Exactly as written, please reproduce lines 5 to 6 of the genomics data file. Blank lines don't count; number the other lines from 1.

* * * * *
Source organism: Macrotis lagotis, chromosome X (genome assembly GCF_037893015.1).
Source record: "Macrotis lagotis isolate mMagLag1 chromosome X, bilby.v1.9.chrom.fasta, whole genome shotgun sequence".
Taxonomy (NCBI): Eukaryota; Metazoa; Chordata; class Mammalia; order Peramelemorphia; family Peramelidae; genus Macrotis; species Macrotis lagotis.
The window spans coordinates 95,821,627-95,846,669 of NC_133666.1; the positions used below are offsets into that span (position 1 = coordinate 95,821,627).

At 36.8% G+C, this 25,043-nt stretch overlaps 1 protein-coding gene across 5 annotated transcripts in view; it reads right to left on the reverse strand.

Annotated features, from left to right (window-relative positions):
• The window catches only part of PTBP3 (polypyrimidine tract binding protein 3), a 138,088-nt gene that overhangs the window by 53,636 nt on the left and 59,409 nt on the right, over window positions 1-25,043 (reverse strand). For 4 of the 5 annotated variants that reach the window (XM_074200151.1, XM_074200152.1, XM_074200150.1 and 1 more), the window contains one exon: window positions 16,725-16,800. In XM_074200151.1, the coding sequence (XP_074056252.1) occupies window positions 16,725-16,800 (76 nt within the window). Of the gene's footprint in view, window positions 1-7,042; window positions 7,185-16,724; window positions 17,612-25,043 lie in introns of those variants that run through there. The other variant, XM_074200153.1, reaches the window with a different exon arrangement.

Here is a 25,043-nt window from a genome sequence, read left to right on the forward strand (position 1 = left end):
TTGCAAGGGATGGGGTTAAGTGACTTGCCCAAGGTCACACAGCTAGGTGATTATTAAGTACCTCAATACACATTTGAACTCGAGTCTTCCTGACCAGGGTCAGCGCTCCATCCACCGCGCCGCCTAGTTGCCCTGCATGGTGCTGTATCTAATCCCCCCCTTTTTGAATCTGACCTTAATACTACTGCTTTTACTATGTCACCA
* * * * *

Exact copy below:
At 36.8% G+C, this 25,043-nt stretch overlaps 1 protein-coding gene across 5 annotated transcripts in view; it reads right to left on the reverse strand.

Annotated features, from left to right (window-relative positions):